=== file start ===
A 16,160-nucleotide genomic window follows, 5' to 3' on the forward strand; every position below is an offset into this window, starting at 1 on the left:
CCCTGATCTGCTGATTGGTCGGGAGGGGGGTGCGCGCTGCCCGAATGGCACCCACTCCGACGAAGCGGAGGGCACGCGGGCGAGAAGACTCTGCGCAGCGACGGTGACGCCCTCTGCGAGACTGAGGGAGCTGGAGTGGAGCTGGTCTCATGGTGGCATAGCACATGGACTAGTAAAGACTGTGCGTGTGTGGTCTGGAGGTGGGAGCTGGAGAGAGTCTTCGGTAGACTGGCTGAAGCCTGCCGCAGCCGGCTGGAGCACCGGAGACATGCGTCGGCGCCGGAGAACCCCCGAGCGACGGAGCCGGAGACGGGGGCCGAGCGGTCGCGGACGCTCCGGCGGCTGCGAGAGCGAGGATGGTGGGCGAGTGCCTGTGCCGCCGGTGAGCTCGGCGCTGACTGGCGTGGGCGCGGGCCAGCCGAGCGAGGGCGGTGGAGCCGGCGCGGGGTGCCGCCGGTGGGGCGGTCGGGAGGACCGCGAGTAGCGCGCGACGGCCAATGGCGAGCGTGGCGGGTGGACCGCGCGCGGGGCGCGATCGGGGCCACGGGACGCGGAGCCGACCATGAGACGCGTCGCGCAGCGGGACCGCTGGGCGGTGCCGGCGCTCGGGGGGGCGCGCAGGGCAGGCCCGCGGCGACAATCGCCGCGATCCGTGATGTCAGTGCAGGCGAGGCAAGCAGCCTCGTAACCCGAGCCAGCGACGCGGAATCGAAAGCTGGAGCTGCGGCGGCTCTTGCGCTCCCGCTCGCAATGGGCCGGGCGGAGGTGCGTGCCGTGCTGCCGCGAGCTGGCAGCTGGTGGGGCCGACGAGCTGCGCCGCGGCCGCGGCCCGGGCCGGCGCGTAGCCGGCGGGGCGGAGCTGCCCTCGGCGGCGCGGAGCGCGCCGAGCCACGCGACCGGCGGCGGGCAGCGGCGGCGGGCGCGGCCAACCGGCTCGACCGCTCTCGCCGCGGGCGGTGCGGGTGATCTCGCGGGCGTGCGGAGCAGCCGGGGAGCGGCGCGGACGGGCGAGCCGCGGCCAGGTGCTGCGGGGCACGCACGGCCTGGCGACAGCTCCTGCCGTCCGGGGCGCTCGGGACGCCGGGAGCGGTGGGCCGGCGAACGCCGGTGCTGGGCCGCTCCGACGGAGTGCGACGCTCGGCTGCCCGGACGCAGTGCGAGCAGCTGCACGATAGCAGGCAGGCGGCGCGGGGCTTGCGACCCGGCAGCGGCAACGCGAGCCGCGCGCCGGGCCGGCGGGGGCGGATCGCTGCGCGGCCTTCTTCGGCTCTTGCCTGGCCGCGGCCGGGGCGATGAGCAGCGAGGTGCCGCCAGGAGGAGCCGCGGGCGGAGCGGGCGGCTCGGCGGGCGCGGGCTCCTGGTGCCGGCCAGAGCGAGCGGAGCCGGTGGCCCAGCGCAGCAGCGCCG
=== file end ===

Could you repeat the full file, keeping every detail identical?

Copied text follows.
A 16,160-nucleotide genomic window follows, 5' to 3' on the forward strand; every position below is an offset into this window, starting at 1 on the left:
CCCTGATCTGCTGATTGGTCGGGAGGGGGGTGCGCGCTGCCCGAATGGCACCCACTCCGACGAAGCGGAGGGCACGCGGGCGAGAAGACTCTGCGCAGCGACGGTGACGCCCTCTGCGAGACTGAGGGAGCTGGAGTGGAGCTGGTCTCATGGTGGCATAGCACATGGACTAGTAAAGACTGTGCGTGTGTGGTCTGGAGGTGGGAGCTGGAGAGAGTCTTCGGTAGACTGGCTGAAGCCTGCCGCAGCCGGCTGGAGCACCGGAGACATGCGTCGGCGCCGGAGAACCCCCGAGCGACGGAGCCGGAGACGGGGGCCGAGCGGTCGCGGACGCTCCGGCGGCTGCGAGAGCGAGGATGGTGGGCGAGTGCCTGTGCCGCCGGTGAGCTCGGCGCTGACTGGCGTGGGCGCGGGCCAGCCGAGCGAGGGCGGTGGAGCCGGCGCGGGGTGCCGCCGGTGGGGCGGTCGGGAGGACCGCGAGTAGCGCGCGACGGCCAATGGCGAGCGTGGCGGGTGGACCGCGCGCGGGGCGCGATCGGGGCCACGGGACGCGGAGCCGACCATGAGACGCGTCGCGCAGCGGGACCGCTGGGCGGTGCCGGCGCTCGGGGGGGCGCGCAGGGCAGGCCCGCGGCGACAATCGCCGCGATCCGTGATGTCAGTGCAGGCGAGGCAAGCAGCCTCGTAACCCGAGCCAGCGACGCGGAATCGAAAGCTGGAGCTGCGGCGGCTCTTGCGCTCCCGCTCGCAATGGGCCGGGCGGAGGTGCGTGCCGTGCTGCCGCGAGCTGGCAGCTGGTGGGGCCGACGAGCTGCGCCGCGGCCGCGGCCCGGGCCGGCGCGTAGCCGGCGGGGCGGAGCTGCCCTCGGCGGCGCGGAGCGCGCCGAGCCACGCGACCGGCGGCGGGCAGCGGCGGCGGGCGCGGCCAACCGGCTCGACCGCTCTCGCCGCGGGCGGTGCGGGTGATCTCGCGGGCGTGCGGAGCAGCCGGGGAGCGGCGCGGACGGGCGAGCCGCGGCCAGGTGCTGCGGGGCACGCACGGCCTGGCGACAGCTCCTGCCGTCCGGGGCGCTCGGGACGCCGGGAGCGGTGGGCCGGCGAACGCCGGTGCTGGGCCGCTCCGACGGAGTGCGACGCTCGGCTGCCCGGACGCAGTGCGAGCAGCTGCACGATAGCAGGCAGGCGGCGCGGGGCTTGCGACCCGGCAGCGGCAACGCGAGCCGCGCGCCGGGCCGGCGGGGGCGGATCGCTGCGCGGCCTTCTTCGGCTCTTGCCTGGCCGCGGCCGGGGCGATGAGCAGCGAGGTGCCGCCAGGAGGAGCCGCGGGCGGAGCGGGCGGCTCGGCGGGCGCGGGCTCCTGGTGCCGGCCAGAGCGAGCGGAGCCGGTGGCCCAGCGCAGCAGCGCCG